The Tennessee Chamber of Commerce & Industry will next month move into its new headquarters in the Bank of America Plaza. The organization, along with the affiliated Tennessee Manufacturers Association, will relocate from the Renaissance Tower to make its new home in suite 107 of the Union Street building. Along with the move comes a new logo (pictured here) designed by DVL Seigenthaler.
The Metro Parks Department is finalizing construction contracts related to its Fort Nashborough Interpretive Center to overlook the Cumberland River on downtown’s west bank.
Chris Koster, the department’s special projects manager, said the project was to have been part of a previously planned downtown floodwall effort. With the floodwall scrapped, Metro still plans to use Skanska USA as the general contractor.
The budget for the replica stockade project is being projected at $1.4 million, Koster added. Nashville-based Encore Interpretive Design, spearheaded by David Currey, is handling the architectural and historical research work. In addition, the Nashville office of Moody Nolan is assisting with design efforts for the replica building.
“If everything can be finalized in a timely fashion, the very preliminary timeline is for the cabins to begin being assembled on site in early 2016,” Koster said.
Koster said the new log cabins will all be hand hewn and constructed. The previous Fort Nashborough replica was demolished earlier this year.
“The goal is to have the cabin builders on contract soon, and their timeline is to cultivate the logs for the cabins this fall and winter,” he said. “This is best practice for the logs as it is reduces the sap and moisture content build up in the wood which reduces structural and integrity issues over time, since these are specialized building techniques and materials.”
The original Fort Nashborough was established in early 1779. It spanned about two acres and offered up to 20 cabins within its fortified walls.
(Images courtesy of Metro Parks)
A California human resources consulting firm has signed a lease for 30,000 square feet of Bank of America Plaza office space, writes Tennessean reporter Getahn Ward, and plans to hire 200 people between now and the end of the year. DayNine, which was launched in 2009, runs seven other U.S. offices — including one in Atlanta — as well as in London and Sydney.
DayNine is working with city and state officials on an incentive package tied to its expansion here, Ramos said. The company also looks to work with area colleges and universities and is already talking to other companies about attracting and recruiting more young professionals to Nashville.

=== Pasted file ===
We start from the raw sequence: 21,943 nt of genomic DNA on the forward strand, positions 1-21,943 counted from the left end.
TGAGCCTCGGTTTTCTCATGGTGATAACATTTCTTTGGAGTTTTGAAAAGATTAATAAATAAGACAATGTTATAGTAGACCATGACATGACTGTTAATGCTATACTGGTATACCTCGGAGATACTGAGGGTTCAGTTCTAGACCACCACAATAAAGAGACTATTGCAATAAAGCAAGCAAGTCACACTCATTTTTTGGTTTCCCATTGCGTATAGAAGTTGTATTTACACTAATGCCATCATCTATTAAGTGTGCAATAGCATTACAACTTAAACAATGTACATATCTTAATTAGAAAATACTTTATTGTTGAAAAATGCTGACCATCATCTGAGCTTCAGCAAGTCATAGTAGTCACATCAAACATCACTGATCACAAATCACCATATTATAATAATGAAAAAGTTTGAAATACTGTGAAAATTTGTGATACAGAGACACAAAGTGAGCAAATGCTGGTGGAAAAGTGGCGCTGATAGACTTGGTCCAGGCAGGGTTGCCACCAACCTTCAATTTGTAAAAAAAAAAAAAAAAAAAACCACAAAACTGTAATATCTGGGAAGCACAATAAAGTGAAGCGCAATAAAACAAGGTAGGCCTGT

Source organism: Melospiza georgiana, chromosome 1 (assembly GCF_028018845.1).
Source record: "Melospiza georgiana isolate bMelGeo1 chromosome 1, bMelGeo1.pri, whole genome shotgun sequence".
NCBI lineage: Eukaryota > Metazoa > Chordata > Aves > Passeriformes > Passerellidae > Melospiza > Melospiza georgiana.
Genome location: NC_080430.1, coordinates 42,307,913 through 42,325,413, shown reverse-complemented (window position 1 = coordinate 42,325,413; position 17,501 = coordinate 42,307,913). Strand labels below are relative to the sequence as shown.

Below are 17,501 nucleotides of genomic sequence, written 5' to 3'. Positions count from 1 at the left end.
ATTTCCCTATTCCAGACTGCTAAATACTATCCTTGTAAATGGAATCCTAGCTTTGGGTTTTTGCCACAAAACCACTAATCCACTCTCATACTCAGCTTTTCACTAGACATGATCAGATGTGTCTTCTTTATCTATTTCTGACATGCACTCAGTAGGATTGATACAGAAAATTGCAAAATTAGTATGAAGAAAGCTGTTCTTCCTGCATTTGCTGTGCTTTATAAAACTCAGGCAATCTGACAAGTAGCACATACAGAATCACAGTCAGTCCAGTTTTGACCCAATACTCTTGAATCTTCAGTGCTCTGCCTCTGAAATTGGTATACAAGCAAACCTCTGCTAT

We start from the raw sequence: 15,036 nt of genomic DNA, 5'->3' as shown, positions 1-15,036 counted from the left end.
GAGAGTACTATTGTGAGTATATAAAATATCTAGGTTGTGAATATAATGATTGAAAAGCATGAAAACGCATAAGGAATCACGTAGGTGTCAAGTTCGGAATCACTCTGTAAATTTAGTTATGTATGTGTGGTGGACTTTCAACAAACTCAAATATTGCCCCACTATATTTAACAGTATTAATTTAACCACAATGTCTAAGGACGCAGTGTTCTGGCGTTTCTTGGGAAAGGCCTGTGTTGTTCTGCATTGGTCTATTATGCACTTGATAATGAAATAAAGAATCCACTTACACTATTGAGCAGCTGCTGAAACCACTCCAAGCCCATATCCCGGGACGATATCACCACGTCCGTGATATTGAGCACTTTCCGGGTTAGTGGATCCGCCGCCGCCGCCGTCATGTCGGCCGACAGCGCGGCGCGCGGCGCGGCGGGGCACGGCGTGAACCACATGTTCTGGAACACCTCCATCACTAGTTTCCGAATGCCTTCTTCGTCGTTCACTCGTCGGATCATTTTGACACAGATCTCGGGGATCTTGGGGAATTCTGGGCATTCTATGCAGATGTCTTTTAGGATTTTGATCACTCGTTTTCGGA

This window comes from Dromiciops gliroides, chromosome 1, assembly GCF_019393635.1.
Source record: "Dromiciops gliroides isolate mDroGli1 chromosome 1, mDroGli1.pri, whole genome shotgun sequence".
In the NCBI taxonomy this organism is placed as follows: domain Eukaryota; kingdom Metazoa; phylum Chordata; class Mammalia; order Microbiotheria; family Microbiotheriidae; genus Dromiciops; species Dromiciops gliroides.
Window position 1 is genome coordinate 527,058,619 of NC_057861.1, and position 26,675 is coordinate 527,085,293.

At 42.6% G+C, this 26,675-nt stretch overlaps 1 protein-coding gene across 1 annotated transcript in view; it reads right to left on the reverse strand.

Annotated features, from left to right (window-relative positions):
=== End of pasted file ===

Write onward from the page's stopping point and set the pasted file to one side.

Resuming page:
Florida-based Historic Tours of America has paid $5.05 million — the equivalent of a Nashville record of $1,053 per square foot — for a parking lot fronting downtown Nashville’s Lower Broadway, according to a Davidson County Register of Deeds document.
Historic Tours, via Old Town Trolley Tours of Washington Inc., bought the 0.11-acre lot, located at the southeast corner of the intersection of Second Avenue South and Broadway, from Mayesco Partnership (which includes members of the May and Eskind families). Currently, the site accommodates food trucks.
The big 2015 growth spurt by law firm Burr & Forman has led its leaders to decide on an interim relocation to downtown's Nashville City Center tower from West End Avenue. Scott Harrison at the Business Journal writes that new Managing Partner Stephen Price expects to move his team in the next couple of weeks.
Looking longer-term, Price says he and his team are considering downtown office buildings that will be built in the "next year or two." Those projects would appear to include Eakin Partners' 1201 Demonbreun building adjacent to the inner interstate loop, the planned Hines/Ragland tower on First Avenue, MarketStreet's Gulch Crossing coming online this summer, and a 22-story building planned by Turnberry Associates two blocks east of MarketStreet's building.
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